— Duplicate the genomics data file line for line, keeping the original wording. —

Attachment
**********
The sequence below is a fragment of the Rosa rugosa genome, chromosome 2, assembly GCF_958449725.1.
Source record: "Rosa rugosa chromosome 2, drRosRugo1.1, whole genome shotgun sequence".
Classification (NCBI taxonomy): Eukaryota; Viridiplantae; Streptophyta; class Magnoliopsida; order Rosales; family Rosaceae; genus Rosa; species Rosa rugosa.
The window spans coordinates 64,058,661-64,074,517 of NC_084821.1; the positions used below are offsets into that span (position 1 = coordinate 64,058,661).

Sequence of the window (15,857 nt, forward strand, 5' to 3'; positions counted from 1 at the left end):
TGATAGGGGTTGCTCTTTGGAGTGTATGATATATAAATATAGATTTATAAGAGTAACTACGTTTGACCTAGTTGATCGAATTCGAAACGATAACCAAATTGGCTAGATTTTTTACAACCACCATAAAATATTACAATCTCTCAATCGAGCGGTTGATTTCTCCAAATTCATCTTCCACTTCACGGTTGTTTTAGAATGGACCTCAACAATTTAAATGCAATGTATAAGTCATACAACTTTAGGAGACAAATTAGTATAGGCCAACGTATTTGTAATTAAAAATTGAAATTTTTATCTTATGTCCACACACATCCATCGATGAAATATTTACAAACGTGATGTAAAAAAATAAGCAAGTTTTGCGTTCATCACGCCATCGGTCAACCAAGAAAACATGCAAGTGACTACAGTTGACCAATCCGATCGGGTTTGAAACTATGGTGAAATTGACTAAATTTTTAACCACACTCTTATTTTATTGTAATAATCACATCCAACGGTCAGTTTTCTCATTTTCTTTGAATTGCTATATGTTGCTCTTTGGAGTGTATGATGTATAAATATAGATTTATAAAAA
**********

The sequence below is a fragment of the Rosa rugosa genome, chromosome 2, assembly GCF_958449725.1.
Source record: "Rosa rugosa chromosome 2, drRosRugo1.1, whole genome shotgun sequence".
Classification (NCBI taxonomy): Eukaryota; Viridiplantae; Streptophyta; class Magnoliopsida; order Rosales; family Rosaceae; genus Rosa; species Rosa rugosa.
The window spans coordinates 64,058,661-64,074,517 of NC_084821.1; the positions used below are offsets into that span (position 1 = coordinate 64,058,661).

Sequence of the window (15,857 nt, forward strand, 5' to 3'; positions counted from 1 at the left end):
TGATAGGGGTTGCTCTTTGGAGTGTATGATATATAAATATAGATTTATAAGAGTAACTACGTTTGACCTAGTTGATCGAATTCGAAACGATAACCAAATTGGCTAGATTTTTTACAACCACCATAAAATATTACAATCTCTCAATCGAGCGGTTGATTTCTCCAAATTCATCTTCCACTTCACGGTTGTTTTAGAATGGACCTCAACAATTTAAATGCAATGTATAAGTCATACAACTTTAGGAGACAAATTAGTATAGGCCAACGTATTTGTAATTAAAAATTGAAATTTTTATCTTATGTCCACACACATCCATCGATGAAATATTTACAAACGTGATGTAAAAAAATAAGCAAGTTTTGCGTTCATCACGCCATCGGTCAACCAAGAAAACATGCAAGTGACTACAGTTGACCAATCCGATCGGGTTTGAAACTATGGTGAAATTGACTAAATTTTTAACCACACTCTTATTTTATTGTAATAATCACATCCAACGGTCAGTTTTCTCATTTTCTTTGAATTGCTATATGTTGCTCTTTGGAGTGTATGATGTATAAATATAGATTTATAAAAA